Any consideration of the Greve UGA begins with the hills overlooking the Greve river, both because most vineyards are concentrated on its slopes, in particular in the southern and central part, and because of its truly remarkable landscape.
As can be observed in the first two images, the Greve valley (in feminine, as it is customary to refer to this water course in Tuscany), begins with a very clear straight course, starting from the south in the area of Lamole, at the foot of Monte San Michele and Poggio Querciabella, and extending northward toward Florence.
Equally remarkable are its two slopes. The first, facing mainly east, includes part of the vineyards of the Panzano UGA and the entire area of the Montefioralle UGA, which extends as far as Colognole. The second, exposed to the west, goes from Lamole and Casole to Greti, passing by several other areas such as Ruffoli and Uzzano.
At Greti, the course of the Greve veers abruptly westward toward San Casciano Val di Pesa and at the same time, as can be seen in the third image, the landscape changes abruptly. The view becomes wider, the soils contain more clay and the hills, as a consequence, acquire gentler contours. This is the area of Chiocchio and, further north, of Strada in Chianti, which extends along the valley of the Ema stream in the direction of Florence.
Following the Ema stream toward the east, once past the Meleto area (not to be confused with the locality of the name of Gaiole in Chianti), the valley wedges between the last offshoots of the Chianti Mountains and then widens into the small basin of San Polo in Chianti, visible in the fourth image. Here vineyards are mainly concentrated on sunny slopes at the foot of Monte Masso and in the area of Rinforzati (not visible in this image) and in a more sporadic way near Poggio Citerna, and more precisely near the village of Poggio alla Croce, not visible either.
Returning now to the third image, and rotating it further to the right, we can see a second valley that from the Castello di Sezzate runs in a southeastern direction, reaching first Cintoia and then Panca and further on the area of Dudda and Lucolena. As can be seen in the fifth image, this area extends along the eastern side of the Chianti Mountains and for this reason, together with Starda, in the commune of Gaiole in Chianti, represents a true exception within the denomination.


How to use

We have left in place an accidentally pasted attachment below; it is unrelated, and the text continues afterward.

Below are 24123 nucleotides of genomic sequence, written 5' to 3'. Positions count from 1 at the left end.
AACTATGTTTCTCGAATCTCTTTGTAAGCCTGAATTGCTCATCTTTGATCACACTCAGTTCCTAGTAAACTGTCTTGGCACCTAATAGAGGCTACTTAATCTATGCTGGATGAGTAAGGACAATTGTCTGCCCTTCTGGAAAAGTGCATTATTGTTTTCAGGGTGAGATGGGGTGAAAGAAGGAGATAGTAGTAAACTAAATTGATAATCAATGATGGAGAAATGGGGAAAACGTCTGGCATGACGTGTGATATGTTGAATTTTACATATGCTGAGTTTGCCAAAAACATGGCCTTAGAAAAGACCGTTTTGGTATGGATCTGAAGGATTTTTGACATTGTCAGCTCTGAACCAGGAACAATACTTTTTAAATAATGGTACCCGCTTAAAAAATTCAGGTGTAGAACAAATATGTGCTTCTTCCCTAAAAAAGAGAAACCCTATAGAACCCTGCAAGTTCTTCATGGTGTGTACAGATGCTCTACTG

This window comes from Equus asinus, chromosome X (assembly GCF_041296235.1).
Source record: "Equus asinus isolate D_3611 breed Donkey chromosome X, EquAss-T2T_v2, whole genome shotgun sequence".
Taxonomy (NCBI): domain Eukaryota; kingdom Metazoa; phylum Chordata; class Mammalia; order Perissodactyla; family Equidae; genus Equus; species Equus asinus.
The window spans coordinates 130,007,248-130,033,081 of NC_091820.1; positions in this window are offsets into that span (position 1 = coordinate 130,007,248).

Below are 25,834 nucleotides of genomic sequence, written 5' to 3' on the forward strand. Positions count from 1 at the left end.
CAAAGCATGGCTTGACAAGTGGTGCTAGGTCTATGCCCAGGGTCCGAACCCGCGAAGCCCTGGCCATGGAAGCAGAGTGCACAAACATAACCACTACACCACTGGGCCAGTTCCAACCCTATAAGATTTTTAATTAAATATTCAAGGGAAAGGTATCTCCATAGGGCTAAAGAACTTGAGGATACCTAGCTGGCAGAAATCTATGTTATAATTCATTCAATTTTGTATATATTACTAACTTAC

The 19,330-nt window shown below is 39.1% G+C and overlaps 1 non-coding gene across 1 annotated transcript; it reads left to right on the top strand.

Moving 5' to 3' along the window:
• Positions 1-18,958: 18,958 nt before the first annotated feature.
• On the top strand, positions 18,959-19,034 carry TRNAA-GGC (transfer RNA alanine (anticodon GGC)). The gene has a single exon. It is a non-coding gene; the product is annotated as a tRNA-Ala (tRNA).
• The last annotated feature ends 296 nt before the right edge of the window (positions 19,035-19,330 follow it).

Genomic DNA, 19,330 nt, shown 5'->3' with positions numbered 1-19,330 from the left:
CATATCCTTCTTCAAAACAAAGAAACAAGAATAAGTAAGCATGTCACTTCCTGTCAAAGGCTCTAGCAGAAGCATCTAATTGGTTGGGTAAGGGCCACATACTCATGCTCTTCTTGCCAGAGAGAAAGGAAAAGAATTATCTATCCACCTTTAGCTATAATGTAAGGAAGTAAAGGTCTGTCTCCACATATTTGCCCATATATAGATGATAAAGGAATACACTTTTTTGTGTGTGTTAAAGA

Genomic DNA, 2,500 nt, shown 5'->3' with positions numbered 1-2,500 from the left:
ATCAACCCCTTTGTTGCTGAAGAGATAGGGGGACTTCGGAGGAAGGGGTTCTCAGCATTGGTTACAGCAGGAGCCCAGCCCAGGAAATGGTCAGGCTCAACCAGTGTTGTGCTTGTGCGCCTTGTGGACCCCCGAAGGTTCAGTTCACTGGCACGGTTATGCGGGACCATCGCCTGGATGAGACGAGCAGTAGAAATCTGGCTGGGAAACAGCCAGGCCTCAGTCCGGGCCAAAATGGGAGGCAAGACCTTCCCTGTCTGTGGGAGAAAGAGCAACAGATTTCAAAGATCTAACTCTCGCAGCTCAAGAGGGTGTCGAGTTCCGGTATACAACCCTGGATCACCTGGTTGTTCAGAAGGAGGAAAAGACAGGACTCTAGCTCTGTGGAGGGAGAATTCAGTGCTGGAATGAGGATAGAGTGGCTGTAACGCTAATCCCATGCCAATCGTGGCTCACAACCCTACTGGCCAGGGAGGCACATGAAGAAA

As simple and intuitive as the use of panoramic images may be, some clarifications and suggestions seem in order.

  1. The expression Unità Geografica Aggiuntiva (UGA) applies to a specific and precisely delimited area within the Chianti Classico denomination. Some UGAs correspond to an entire commune, others to a portion of one, others result from the unification of parts of two communes.
  2. When a UGA corresponds to the area of a single commune, the name of the UGA has been shortened (San Casciano in Val di Pesa becomes simply San Casciano) or the use of the specification “in Chianti” has been avoided to avert useless repetitions on wine labels. Gaiole in Chianti becomes Gaiole, and Panzano in Chianti, which is not a commune, becomes Panzano. The names of Castelnuovo Berardenga, a commune, and San Donato in Poggio, which like Panzano is not a commune but a hamlet, remain unchanged.
  3. At the moment the use of UGA is foreseen only for Chianti Classico Gran Selezione wines.
  4. Coming now to the introductions to each UGA, the greater or lesser number of images used in the virtual tours depends on the overall shape and size of their territories. Some can be illustrated with few images and others require more detail. It follows that the different number of images in no way implies a difference in importance of one UGA with respect to another.
  5. To navigate between the different images within each tour, use the thumbnails below, above the command bar. To rotate the images to the right or left, drag them with the mouse or with your fingers, if you are using a phone or a tablet.
  6. In each image you will find names that identify geographical references and/or toponyms. Use them to orient yourself as you move from one panorama to another.
    The colors used for the different names have three different functions. In white are the names of farms and villages within the Chianti Classico DOCG. In red are the names of communes, hamlets, mountains and hillocks within the same borders. In blue are the names of places located outside the territory of Chianti Classico DOCG. Some of them, such as mountains and hills, have been inserted to contextualize Chianti Classico with respect to other areas of Tuscany that many users will already know.
  7. The recognized UGAs within the production zone of the Chianti Classico appellation are eleven. Starting from northwest and, moving generally clockwise, they are: San Casciano, Greve, Lamole, Montefioralle, Panzano, Radda, Gaiole, Castelnuovo Berardenga, Vagliagli, Castellina and San Donato in Poggio.